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05/23 – RGD announces the addition of chinchilla data

You may have thought that chinchillas, originally from the South American Andes mountains, were valued only as a soft, dense fur source for coats, but due to the anatomical and physiological similarities between the chinchilla and human inner ear, it is an established model for studying the physiology, development and function of the auditory system. The rodent has been used in several research areas, including otitis media, upper respiratory tract infections, hearing, psychoacoustics and ototoxicity. The chinchilla is increasingly being used to investigate the pathobiology of bacterial and viral infections. It is also employed in studies of renal physiology, heart anatomy and vaccine evaluation1.

At the request of researchers in the chinchilla research community, RGD has incorporated the chinchilla (Chinchilla lanigera) into our database.  Now when you search for genes at RGD, in addition to results for rat, human, mouse and squirrel, you can access chinchilla genes as well.

Once you have one or more chinchilla genes, you can use RGD’s Analysis and Visualization tools to explore your gene set.

  • Use the Chinchilla JBrowse genome browser to view the genomic neighborhood for your gene or genes of interest.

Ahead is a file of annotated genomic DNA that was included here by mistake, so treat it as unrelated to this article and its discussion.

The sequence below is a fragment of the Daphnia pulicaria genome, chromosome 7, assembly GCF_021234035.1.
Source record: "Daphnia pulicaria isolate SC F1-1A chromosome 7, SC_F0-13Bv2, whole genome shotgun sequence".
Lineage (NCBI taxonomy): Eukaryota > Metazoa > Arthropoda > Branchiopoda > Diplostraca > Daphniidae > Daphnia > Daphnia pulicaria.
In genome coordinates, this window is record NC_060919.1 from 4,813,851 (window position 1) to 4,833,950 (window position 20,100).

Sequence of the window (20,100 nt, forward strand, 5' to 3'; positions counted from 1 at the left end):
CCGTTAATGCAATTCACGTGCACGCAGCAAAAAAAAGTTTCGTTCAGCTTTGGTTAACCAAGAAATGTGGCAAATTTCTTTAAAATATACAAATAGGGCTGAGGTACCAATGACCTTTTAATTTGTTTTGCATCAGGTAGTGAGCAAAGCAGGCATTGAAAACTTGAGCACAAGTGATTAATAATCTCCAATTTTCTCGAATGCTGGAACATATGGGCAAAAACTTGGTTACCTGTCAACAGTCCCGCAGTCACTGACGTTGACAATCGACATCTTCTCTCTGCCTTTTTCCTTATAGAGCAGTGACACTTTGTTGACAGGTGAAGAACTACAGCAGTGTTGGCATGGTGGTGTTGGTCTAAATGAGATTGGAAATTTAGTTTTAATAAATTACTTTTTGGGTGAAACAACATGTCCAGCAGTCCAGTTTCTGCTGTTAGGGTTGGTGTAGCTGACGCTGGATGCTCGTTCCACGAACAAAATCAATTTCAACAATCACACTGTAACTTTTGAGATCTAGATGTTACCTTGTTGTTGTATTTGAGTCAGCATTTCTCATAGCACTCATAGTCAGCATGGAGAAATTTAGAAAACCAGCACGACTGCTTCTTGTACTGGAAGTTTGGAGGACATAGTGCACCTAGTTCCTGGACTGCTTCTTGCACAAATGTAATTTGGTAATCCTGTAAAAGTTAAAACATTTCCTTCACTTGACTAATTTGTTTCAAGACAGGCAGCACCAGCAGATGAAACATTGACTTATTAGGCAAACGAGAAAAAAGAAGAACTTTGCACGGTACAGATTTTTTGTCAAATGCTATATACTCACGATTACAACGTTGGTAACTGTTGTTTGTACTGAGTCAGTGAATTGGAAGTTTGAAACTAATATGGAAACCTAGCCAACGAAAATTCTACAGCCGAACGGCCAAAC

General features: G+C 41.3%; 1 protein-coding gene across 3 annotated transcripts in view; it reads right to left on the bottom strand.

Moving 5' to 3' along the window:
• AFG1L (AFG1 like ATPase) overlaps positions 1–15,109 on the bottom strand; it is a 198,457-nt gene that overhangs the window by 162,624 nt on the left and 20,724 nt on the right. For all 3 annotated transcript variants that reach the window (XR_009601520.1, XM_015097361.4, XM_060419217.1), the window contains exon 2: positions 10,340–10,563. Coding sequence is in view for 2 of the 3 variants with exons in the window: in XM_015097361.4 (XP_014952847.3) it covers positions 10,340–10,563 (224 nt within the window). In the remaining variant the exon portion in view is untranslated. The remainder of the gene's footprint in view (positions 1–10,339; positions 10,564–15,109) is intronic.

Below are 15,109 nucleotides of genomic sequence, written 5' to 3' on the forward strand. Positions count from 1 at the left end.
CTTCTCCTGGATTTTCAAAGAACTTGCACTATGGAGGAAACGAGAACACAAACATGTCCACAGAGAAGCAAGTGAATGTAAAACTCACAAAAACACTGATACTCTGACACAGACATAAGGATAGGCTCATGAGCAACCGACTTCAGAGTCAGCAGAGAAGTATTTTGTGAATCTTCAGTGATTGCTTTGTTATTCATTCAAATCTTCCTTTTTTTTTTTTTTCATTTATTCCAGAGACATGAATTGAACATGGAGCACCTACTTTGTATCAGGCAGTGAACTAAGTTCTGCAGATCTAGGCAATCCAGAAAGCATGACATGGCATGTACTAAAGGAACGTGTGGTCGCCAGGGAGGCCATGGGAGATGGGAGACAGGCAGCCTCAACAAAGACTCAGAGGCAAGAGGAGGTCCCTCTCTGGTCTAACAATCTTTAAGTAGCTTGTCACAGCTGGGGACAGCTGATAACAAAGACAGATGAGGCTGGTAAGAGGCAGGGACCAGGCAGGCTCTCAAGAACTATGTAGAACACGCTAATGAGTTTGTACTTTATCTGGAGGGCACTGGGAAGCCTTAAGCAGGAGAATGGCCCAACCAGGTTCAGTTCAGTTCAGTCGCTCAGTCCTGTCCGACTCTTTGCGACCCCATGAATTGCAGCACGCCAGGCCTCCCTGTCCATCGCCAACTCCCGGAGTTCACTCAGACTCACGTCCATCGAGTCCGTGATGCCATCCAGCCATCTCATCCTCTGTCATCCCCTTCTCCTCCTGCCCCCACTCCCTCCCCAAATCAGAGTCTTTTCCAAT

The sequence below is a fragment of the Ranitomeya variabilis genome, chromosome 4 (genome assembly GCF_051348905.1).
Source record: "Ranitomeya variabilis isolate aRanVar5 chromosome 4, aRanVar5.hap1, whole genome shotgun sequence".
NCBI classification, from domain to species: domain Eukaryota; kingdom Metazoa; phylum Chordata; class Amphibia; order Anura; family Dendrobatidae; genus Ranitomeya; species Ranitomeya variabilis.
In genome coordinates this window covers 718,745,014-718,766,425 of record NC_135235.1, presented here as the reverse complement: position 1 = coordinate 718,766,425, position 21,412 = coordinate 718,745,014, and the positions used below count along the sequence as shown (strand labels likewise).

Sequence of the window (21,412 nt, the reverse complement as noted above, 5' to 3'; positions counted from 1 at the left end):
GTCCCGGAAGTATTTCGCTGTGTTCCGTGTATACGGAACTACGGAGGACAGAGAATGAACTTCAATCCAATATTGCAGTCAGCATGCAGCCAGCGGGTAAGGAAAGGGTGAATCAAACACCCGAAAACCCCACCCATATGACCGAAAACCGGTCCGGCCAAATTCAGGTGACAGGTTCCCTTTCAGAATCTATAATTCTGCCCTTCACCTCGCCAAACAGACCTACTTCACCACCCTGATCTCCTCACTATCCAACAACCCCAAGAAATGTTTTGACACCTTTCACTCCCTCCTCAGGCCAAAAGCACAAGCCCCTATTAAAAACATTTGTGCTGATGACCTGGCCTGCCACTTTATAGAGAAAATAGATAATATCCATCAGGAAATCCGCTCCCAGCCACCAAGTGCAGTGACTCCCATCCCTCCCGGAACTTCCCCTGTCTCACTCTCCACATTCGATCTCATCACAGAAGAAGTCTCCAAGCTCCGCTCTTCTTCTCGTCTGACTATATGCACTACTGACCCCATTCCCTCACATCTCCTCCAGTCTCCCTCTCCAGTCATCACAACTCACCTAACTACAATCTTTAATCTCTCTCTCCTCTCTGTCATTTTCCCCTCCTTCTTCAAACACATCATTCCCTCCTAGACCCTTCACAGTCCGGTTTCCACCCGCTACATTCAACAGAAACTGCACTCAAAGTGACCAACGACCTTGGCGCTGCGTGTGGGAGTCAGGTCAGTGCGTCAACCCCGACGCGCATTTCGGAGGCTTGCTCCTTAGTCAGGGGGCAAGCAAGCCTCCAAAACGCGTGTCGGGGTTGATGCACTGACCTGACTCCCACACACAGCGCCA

• Perform complex queries for chinchilla genes using the OLGA advanced search tool.
  • The Gene Annotator (GA) Tool gives you access to all of the functional annotations for your gene list and their orthologs. A limited set of manual functional annotations are assigned to chinchilla genes at present, as well as weekly updated inferred annotations from orthologous human genes for disease, gene ontology (GO) and pathway. An example is fibronectin 1, Fn1, which has manual and inferred disease and GO annotations and inferred pathway annotations.


1The Chinchilla Research Resource Database: resource for an otolaryngology disease model. Shimoyama M, et al.  (2016) Database.  doi: 10.1093/database/baw073.  PMID:27173523




RGD is funded by grant HL64541 from the National Heart, Lung, and Blood Institute on behalf of the NIH.